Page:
Rohin’s opinion: The model in Racing to the precipice had the unintuitive conclusion that if teams have more information (i.e. they know their own or other’s capabilities), then we become less safe, which puzzled me for a while. Their explanation is that with maximal information, the top team takes as much risk as necessary in order to guarantee that they beat the second team, which can be quite a lot of risk if the two teams are close. While this is true, the explanation from this post is more satisfying—since the model has a discontinuity that rewards taking on risk, anything that removes the discontinuity and makes it more continuous will likely improve the prospects for safety, such as not having full information. I claim that in reality these discontinuities mostly don’t exist, since (1) we’re uncertain about who will win and (2) we will probably have a multipolar scenario where even if you aren’t first-to-market you can still capture a lot of value. This suggests that it likely isn’t a problem for teams to have more information about each other on the margin.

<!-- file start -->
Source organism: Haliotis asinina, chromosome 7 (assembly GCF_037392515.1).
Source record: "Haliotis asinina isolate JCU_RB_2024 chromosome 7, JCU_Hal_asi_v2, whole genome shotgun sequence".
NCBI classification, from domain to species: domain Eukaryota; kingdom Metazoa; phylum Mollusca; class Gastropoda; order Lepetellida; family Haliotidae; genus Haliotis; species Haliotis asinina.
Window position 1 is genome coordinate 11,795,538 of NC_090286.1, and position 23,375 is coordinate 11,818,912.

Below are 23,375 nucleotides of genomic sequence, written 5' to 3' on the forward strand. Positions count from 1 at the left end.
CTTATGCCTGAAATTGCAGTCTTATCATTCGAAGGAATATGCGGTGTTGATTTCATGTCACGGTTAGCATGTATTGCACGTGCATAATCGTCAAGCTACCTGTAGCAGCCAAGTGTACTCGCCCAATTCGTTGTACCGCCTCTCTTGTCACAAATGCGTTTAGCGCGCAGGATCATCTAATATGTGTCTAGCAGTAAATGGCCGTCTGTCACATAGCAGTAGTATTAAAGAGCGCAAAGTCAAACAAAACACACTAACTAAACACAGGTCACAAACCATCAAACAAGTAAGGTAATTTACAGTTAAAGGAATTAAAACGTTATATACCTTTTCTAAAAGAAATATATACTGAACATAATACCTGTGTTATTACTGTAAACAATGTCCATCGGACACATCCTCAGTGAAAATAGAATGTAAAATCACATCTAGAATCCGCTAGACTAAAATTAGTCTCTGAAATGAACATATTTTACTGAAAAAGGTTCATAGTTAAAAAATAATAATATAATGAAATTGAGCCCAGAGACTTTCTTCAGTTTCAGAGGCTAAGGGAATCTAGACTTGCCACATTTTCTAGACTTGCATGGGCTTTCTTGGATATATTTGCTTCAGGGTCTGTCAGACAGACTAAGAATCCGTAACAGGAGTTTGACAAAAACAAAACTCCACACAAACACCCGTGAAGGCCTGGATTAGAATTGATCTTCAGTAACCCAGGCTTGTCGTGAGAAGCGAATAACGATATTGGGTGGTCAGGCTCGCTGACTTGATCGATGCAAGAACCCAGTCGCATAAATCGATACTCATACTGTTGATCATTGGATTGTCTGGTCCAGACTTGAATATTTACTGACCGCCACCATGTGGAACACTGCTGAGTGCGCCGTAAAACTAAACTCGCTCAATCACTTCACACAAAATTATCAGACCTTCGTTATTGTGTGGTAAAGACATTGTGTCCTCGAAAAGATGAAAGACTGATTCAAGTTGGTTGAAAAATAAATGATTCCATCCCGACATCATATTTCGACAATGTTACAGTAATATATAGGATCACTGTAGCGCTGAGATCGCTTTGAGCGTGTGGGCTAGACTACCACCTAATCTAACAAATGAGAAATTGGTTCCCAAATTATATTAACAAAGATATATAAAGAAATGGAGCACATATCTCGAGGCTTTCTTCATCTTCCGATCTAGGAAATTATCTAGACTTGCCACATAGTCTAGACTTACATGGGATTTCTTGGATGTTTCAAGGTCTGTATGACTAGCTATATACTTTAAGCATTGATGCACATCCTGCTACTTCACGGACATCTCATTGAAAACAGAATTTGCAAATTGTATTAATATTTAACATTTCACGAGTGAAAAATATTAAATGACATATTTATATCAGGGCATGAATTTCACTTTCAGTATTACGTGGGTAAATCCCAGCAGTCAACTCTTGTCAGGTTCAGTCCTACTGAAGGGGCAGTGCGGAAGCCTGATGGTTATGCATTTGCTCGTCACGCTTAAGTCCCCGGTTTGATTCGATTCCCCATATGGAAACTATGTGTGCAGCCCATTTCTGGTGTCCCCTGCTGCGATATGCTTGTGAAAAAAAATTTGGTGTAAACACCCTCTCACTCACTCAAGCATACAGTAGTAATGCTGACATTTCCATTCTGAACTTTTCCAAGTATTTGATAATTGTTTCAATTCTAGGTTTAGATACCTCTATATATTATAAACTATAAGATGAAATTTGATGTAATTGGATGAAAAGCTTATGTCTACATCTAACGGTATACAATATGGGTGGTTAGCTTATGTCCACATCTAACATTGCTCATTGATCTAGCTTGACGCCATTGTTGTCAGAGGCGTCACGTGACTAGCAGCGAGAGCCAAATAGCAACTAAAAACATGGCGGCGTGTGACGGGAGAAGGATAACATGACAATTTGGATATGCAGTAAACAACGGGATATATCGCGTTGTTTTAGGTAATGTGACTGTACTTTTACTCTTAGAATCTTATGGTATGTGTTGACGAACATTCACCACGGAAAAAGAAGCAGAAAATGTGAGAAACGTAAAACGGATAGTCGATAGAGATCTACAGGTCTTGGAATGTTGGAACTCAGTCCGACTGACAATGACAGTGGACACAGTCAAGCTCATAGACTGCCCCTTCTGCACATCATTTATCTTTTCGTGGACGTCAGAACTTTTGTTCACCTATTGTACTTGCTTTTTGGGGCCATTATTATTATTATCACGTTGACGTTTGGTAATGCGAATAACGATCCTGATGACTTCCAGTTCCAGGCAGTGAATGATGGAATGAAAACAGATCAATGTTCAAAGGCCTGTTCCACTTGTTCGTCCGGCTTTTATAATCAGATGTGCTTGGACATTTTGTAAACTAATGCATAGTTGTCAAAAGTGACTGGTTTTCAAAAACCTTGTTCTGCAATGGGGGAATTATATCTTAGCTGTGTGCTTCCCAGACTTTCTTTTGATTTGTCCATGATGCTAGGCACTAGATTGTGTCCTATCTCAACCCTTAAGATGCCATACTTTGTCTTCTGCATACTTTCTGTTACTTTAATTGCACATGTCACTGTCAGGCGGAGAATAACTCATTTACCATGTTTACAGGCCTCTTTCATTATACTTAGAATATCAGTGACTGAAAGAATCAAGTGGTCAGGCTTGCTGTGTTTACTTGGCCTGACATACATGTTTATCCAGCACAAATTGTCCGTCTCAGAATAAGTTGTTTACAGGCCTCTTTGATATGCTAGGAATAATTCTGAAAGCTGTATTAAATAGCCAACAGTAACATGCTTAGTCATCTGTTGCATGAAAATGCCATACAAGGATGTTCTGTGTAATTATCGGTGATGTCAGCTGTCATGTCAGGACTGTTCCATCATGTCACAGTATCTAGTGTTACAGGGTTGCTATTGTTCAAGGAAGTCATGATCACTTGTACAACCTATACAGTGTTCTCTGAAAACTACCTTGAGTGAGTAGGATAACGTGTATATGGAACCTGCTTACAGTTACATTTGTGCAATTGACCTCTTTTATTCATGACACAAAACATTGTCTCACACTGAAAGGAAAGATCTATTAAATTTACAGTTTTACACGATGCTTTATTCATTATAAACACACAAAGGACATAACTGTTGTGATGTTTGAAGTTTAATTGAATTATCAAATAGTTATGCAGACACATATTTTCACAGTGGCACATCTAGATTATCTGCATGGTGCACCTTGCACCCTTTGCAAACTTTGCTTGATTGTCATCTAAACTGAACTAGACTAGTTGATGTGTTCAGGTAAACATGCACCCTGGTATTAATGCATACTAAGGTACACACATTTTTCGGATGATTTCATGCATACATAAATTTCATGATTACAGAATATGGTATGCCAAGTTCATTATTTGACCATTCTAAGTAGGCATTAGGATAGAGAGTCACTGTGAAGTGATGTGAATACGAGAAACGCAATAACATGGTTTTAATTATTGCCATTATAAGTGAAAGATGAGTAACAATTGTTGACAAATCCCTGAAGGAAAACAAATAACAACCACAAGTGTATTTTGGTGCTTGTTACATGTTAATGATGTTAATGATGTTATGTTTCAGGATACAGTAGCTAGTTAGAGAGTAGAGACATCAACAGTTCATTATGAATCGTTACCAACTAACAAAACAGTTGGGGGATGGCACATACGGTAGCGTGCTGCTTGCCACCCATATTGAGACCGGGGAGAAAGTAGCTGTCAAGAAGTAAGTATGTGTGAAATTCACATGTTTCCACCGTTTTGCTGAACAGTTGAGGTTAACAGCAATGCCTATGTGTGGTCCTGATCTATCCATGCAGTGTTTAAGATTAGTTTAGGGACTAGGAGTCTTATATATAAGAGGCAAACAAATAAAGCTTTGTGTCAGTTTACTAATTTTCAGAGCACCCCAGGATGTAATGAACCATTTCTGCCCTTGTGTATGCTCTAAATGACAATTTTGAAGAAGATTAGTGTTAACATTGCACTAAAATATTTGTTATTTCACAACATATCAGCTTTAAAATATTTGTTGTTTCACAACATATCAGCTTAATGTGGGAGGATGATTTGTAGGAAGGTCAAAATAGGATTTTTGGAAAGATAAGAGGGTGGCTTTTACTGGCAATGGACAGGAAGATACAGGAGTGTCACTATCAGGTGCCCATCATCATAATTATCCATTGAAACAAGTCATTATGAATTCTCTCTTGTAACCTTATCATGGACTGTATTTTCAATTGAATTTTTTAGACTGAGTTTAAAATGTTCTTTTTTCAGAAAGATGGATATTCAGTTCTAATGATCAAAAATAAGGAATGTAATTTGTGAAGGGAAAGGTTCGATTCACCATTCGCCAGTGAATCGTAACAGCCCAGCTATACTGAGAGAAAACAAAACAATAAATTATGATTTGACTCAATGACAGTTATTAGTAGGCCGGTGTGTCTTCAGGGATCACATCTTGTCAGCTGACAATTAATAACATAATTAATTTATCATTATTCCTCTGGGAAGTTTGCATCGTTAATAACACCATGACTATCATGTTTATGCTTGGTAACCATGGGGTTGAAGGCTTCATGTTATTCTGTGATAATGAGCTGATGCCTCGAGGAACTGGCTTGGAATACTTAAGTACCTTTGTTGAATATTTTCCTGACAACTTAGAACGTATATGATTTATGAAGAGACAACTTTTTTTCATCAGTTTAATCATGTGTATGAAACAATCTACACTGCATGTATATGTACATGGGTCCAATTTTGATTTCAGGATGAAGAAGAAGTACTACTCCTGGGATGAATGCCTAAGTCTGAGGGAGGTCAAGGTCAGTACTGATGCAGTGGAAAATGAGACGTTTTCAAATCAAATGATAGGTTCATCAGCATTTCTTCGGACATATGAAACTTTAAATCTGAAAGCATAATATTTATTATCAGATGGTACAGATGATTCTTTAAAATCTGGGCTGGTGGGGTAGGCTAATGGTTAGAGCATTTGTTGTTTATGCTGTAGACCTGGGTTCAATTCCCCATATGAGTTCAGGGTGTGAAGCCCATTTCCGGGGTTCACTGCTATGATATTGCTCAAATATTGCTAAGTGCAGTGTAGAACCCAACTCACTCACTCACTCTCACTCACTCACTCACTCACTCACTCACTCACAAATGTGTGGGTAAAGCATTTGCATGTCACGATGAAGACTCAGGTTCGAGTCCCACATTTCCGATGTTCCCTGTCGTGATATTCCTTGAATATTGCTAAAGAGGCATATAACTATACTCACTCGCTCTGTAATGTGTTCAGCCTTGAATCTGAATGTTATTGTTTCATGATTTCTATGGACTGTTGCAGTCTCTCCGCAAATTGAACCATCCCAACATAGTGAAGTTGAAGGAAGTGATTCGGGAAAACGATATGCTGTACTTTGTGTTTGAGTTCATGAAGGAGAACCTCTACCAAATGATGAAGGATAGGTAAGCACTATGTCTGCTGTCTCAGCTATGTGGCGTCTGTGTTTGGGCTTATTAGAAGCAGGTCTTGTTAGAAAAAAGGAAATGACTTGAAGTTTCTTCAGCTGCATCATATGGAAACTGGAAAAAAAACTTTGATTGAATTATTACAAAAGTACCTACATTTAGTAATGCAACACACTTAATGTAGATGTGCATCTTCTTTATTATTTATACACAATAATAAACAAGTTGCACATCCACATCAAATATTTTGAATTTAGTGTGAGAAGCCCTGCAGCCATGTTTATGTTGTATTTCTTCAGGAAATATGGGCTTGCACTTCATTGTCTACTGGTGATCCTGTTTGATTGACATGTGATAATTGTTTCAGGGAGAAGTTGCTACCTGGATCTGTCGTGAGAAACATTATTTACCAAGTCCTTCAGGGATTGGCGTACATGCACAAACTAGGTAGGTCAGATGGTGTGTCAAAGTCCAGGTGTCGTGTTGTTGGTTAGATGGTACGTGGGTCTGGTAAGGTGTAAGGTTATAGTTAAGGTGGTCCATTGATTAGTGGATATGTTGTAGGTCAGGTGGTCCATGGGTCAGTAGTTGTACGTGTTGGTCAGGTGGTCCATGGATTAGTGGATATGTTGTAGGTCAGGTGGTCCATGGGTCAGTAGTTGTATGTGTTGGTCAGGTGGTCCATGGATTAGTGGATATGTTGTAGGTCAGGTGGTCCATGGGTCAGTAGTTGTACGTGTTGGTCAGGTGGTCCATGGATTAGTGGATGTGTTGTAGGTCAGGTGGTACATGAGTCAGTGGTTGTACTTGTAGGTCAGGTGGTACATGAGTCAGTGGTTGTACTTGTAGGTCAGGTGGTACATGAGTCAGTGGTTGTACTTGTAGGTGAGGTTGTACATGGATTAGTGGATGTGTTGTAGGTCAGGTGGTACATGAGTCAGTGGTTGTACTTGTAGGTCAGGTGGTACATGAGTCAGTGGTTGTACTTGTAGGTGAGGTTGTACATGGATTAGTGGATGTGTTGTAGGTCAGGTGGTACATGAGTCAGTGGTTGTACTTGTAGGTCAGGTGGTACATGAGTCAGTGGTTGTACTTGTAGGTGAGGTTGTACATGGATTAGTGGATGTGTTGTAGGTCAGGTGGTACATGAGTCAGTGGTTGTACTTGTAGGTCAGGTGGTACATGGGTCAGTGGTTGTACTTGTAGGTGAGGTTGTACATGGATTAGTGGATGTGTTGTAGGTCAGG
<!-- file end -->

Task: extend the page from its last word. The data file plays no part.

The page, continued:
That said, these models are still very simplistic, and I mainly try to derive qualitative conclusions from them that my intuition agrees with in hindsight.
Prerequisities: Racing to the precipice: a model of artificial intelligence development
Other progress in AI
Learning Latent Dynamics for Planning from Pixels (Danijar Hafner et al) (summarized by Richard): The authors introduce PlaNet, an agent that learns an environment’s dynamics from pixels and then chooses actions by planning in latent space. At each step, it searches for the best action sequence under its Recurrent State Space dynamics model, then executes the first action and replans. The authors note that having a model with both deterministic and stochastic transitions is critical to learning a good policy. They also use a technique called variational overshooting to train the model on multi-step predictions, by generalising the standard variational bound for one-step predictions. PlaNet approaches the performance of top model-free algorithms even when trained on 50x fewer episodes.